The mailing industry in the US employs more than 8 million people. In particular, the US Postal Service delivers mail to over 150 million addresses across the country, making it the largest mail distributor in the world. Working as a postal service employee offers you an opportunity to serve people and businesses, and to connect the nation through mail packaging, distribution and delivery.
What Does a Postal Service Worker Do?
Postal service workers can be employed in various capacities as:
- Mail processors and sorters, administrative workers and mail carriers
- Mailsorters and processors, who are in charge of receiving mail from trucks, sorting them out and sending the mail to their respective delivery districts
- Administrators, who usually work indoors (in the post offices) and sell stamps, postal stationery, weight parcels, and register mails. They also handle customer queries
- Mail delivery workers, who do the foot work by physically distributing mail to hundreds of addresses in a specific delivery district
Postal mail carriers earn slightly more than their postal administrative counterparts and mail sorters and processors. You would expect to earn the follow rates:
To become a postal service employee you must comply with the following requirements:
- A high school diploma
- Have an eye for details and an ability to master a lot of information within a short time. To this end, you must pass a competency exam.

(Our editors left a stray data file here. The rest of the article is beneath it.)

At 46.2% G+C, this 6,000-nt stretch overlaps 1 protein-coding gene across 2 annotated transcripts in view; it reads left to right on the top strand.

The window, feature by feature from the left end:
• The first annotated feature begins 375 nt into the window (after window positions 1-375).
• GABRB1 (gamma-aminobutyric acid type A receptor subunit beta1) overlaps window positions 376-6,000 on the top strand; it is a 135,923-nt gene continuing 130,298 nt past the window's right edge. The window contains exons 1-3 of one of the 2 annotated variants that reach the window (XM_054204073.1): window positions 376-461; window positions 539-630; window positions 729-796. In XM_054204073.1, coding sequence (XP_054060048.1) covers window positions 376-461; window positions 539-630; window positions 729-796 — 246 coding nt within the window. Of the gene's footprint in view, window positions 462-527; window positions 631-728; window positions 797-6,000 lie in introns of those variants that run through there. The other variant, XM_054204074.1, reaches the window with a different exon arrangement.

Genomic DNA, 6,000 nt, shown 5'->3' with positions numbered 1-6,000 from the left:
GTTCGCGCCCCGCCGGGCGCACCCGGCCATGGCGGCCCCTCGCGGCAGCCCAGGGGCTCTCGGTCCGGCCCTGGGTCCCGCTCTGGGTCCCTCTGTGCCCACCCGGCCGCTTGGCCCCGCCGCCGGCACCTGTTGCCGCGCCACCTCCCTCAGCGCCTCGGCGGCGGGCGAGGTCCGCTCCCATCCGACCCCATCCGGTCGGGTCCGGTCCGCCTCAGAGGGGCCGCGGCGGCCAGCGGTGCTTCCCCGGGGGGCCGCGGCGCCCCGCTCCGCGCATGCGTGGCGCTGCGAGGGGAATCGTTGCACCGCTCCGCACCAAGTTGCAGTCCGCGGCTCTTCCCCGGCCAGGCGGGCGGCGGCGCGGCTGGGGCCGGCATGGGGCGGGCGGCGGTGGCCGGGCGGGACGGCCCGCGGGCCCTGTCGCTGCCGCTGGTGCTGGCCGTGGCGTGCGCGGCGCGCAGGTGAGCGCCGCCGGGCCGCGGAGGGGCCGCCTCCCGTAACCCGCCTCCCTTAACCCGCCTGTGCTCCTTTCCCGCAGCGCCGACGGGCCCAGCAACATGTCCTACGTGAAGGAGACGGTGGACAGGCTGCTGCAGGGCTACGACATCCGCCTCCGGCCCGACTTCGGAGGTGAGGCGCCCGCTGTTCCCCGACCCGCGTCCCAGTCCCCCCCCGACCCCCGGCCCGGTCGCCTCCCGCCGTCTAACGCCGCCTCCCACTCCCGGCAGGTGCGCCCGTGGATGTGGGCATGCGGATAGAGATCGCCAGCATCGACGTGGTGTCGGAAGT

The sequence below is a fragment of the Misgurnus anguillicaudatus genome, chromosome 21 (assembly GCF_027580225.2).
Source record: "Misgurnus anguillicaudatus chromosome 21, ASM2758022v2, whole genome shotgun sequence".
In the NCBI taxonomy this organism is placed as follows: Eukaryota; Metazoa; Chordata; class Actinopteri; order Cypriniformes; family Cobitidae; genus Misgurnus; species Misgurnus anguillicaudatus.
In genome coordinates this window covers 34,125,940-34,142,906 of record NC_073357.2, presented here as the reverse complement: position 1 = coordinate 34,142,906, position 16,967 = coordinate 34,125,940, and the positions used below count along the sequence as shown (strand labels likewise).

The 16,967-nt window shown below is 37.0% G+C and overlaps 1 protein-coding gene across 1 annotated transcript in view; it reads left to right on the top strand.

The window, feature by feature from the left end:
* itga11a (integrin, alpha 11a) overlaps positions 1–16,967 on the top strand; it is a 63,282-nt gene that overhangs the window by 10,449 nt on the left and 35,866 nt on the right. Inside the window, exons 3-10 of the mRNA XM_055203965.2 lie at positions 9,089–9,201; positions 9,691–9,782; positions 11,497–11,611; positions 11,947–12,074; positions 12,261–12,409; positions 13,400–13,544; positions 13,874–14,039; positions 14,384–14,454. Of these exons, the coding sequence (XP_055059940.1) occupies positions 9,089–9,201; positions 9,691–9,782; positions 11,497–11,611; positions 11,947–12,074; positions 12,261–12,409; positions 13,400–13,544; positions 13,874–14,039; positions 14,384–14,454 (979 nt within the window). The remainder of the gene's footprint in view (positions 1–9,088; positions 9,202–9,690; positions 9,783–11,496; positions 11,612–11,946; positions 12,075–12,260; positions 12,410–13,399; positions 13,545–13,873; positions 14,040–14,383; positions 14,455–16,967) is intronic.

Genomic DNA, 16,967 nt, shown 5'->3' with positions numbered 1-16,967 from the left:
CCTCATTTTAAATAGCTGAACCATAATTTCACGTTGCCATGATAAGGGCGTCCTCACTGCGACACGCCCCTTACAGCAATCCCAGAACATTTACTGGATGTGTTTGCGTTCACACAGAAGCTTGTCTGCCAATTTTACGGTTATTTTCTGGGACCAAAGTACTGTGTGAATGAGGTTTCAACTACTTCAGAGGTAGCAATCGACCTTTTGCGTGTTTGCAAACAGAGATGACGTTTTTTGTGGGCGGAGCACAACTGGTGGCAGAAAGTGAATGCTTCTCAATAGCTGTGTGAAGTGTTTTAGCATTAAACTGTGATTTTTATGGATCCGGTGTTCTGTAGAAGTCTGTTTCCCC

- Be able to check that mail has been addressed correctly and is delivered to the right address because the work entails going through many letters, parcels and addresses.
- Possess a valid drivers license, especially for a mail delivery job that entails moving from one location to another.
New recruits will typically receive on-the-job training to familiarize them with various work processes such as procedures for collecting and delivering mail, mail delivery procedures, and sorting out mail.
A postal workers job setting largely depends on the nature of work. Postal mail carriers spend most of their working hours outdoors delivering mail to different addresses. Mail delivery entails walking or driving around neighborhoods each day of the week, except Sundays. Postal clerks and mail processors usually work indoors.
Both mail carriers and processors spend a lot of time carrying moderately heavy weights as they deliver and distribute letters and parcels.
Career Growth and Job Prospects
The Postal Service reported a net loss of $354 million in the first quarter of 2014. The introduction of technology to sort and distribute mail, and the increasing use of email and cluster mailboxes all contribute to the steady decline of employment opportunities for postal service workers.
However, private competitors such as UPS and FedEx are expanding their operations to stay competitive in the market. These alternative mail service providers may offer feasible employment opportunities for those who want to work in the mail industry.
If you are excited about meeting people and working in the outdoors and indoors too, then a career as a postal service worker would be a great fit for you.
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